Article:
Lippes collaborated with four of the Whitney’s Biennal artists—Matthew Brannon, Phoebe Washburn, Ellen Harvey, and E.V. Day, the last of whom stretched a fishnet stocking diagonally across the front of her T-shirt and sprayed it stencil-style with red paint—on two designs for men and two for women, and made a thousand of each; the shirts go on sale (for 36 hours) tomorrow at Gilt Groupe, which teamed up with Lippes last night to throw a laid-back launch party. A chunk of the profits will benefit the museum.

Made in L.A. and hand-numbered in New York, the shirts have a bicoastal pedigree. The idea is that they be as contemporary as the institution they benefit, Lippes said. “The Whitney as a museum is pretty progressive,” he pointed out. “You know, they were the first major institution to collect living artists instead of dead artists—who would have thought?”

Photo: Chance Yeh/Patrick McMullan

Blasblog: Flower Power

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As he himself will tell you, when Carlos Mota put together his first book, Flowers: Chic & Cheap, he was hoping that some of his decoration-loving friends would be willing to host a few fêtes for the tome. Well, he got what he asked for: Since the tome came out in May, Mota has done parties uptown and downtown and even across the ocean. “In the end, I think I’ll be promoting this thing for longer than it took me to put it together,” he joked. “Not that I’m complaining. You know me: I love a good party.” And apparently, a good party loves him. Last night, John Demsey (pictured, left, with Mota) hosted a sit-down dinner for Mota in his Upper East Side town house, bringing the likes of Marjorie Gubelmann, Stefano Tonchi, Cynthia Rowley, Anne McNally, Rachel Roy, Adam Lippes, and Cornelia Guest. Dinner was served at three tables on the second floor, with each seat bearing its own personalized arrangement. Many people, including Tonchi, mistook them for artificial. “But he does amazing fake arrangements,” W‘s new editor in chief protested. This one, at least, was more chic than cheap.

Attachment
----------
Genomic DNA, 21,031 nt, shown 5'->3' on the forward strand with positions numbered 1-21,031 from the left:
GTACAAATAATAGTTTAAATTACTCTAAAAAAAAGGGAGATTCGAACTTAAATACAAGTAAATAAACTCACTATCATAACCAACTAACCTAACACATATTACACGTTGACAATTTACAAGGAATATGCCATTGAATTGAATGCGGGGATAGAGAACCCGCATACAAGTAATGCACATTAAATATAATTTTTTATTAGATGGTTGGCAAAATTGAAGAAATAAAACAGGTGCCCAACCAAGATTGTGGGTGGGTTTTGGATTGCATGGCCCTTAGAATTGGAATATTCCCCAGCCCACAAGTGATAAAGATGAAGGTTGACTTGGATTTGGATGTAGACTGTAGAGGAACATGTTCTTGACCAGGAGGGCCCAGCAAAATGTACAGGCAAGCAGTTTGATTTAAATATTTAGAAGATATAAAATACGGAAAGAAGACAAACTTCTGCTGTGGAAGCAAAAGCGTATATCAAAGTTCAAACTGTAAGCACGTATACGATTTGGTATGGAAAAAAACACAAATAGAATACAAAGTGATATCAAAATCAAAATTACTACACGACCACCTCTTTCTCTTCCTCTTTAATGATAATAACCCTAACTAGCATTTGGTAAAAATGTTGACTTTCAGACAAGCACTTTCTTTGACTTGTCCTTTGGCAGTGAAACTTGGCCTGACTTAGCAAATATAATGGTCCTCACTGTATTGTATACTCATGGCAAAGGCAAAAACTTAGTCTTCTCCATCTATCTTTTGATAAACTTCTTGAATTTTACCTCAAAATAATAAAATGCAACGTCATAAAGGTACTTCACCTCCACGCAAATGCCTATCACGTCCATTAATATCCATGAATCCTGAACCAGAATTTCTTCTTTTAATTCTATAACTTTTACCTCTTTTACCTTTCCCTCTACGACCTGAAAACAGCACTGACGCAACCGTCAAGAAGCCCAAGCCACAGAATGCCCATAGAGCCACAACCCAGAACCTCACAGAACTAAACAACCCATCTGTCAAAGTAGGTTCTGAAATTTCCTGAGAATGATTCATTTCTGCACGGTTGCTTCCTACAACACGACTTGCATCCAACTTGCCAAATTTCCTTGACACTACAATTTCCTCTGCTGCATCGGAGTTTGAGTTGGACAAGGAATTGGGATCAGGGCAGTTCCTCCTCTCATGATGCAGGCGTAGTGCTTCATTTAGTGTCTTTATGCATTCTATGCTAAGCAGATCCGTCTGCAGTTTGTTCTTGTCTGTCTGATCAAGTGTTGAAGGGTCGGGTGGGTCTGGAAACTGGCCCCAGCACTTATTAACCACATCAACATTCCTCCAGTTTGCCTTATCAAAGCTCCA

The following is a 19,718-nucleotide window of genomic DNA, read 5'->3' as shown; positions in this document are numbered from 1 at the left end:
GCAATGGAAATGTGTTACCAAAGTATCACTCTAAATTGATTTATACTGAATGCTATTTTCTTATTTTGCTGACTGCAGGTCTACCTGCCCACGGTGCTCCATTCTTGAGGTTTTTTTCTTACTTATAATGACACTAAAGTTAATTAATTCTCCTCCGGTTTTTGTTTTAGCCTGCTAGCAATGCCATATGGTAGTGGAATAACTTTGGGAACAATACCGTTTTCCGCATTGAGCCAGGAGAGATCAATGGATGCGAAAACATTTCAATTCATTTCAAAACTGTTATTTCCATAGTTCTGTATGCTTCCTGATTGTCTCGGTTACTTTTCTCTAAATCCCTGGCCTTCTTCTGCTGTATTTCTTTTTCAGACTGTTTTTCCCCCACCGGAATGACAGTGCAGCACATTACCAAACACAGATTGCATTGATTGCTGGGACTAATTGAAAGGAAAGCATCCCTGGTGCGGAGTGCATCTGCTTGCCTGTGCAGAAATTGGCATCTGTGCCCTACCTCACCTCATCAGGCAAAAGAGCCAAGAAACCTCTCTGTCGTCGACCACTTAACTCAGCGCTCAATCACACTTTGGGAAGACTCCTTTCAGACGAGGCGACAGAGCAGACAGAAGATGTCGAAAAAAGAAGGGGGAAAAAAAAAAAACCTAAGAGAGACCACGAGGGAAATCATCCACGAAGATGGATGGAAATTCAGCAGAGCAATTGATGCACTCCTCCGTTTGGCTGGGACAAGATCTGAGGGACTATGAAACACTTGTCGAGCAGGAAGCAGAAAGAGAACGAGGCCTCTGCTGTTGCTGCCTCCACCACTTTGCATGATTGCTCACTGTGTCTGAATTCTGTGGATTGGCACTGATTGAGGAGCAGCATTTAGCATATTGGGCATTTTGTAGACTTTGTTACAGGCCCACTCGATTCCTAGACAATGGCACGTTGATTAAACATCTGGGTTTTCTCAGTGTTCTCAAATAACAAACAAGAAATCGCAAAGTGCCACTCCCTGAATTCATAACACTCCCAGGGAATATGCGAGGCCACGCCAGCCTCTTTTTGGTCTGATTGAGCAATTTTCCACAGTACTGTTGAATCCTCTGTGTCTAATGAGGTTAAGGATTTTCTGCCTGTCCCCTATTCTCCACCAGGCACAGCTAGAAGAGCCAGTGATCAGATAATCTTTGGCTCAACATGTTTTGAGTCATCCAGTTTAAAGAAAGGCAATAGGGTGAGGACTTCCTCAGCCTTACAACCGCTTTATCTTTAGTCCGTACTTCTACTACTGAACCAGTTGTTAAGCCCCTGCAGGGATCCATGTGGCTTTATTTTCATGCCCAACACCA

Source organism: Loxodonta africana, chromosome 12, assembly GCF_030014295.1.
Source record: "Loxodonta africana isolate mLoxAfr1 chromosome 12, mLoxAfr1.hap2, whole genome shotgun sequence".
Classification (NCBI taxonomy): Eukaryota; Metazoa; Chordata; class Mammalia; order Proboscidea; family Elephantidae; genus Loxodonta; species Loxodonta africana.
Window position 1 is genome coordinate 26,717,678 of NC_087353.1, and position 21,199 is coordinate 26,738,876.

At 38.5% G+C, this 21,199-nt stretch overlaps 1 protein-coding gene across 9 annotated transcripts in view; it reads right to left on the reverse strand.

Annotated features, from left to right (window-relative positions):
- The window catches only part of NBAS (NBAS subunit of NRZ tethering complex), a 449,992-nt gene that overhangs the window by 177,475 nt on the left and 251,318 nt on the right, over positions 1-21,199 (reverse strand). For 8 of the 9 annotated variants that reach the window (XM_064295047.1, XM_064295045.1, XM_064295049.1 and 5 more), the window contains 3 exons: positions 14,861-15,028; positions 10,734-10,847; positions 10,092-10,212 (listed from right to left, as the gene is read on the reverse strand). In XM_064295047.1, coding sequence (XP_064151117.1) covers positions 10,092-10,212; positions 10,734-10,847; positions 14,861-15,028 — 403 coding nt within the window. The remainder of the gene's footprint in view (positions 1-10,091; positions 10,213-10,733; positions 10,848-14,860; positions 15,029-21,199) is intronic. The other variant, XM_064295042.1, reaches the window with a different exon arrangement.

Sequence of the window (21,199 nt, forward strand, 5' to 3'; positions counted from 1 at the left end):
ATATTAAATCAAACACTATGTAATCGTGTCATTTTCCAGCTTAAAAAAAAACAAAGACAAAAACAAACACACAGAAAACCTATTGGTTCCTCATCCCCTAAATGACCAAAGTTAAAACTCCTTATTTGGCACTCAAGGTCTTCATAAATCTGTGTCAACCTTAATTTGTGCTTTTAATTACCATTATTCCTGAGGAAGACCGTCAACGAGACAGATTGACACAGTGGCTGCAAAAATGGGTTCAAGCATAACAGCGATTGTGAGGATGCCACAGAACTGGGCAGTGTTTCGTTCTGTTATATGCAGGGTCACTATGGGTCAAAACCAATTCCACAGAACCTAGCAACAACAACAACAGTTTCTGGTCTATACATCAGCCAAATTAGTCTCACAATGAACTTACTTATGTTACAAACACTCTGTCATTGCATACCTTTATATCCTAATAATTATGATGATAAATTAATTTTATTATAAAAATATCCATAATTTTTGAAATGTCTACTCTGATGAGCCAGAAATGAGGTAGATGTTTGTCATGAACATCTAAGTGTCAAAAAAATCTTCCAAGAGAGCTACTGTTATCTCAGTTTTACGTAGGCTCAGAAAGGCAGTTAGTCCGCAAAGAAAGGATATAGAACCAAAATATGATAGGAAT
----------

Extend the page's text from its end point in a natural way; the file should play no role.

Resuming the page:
Photo: Dimitrios Kambouris

The Style World’s Art Buyers On Their Whitney Acquisitions

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Tomorrow night, the Whitney throws its annual Art Party, presented by the BCBG Max Azria Group, where, beneath the air-kisses, clinking glasses, and sartorial appreciation, a good cause lurks: the museum’s Independent Study program, the beneficiary of the evening’s silent auction. Artists from Cecily Brown to Lawrence Weiner have donated works this year, and if past years are any indication, they should go fast. Style.com checked in with a few past buyers to find out what they snapped up and what they’re hoping to grab this year.

Adam Lippes
Designer, ADAM

Lippes (above right), who’s on the host committee of the event this year, came away last time with one of Rachel Owens’ glass-shard pieces (above left). “I’ve been a fan of her work for a long time,” Lippes told Style.com. “This is very strong and powerful, especially in this animal head shape.” (We’re not sure we see it, but art is in the eye of the beholder.) But powerful is right—with its jagged glass, we wondered if hanging the work at home posed a problem. “Actually, I’m afraid to touch it!” the designer said with a laugh. “I am hiring someone to hang it so I don’t sustain serious injuries.” Continue Reading “The Style World’s Art Buyers On Their Whitney Acquisitions” »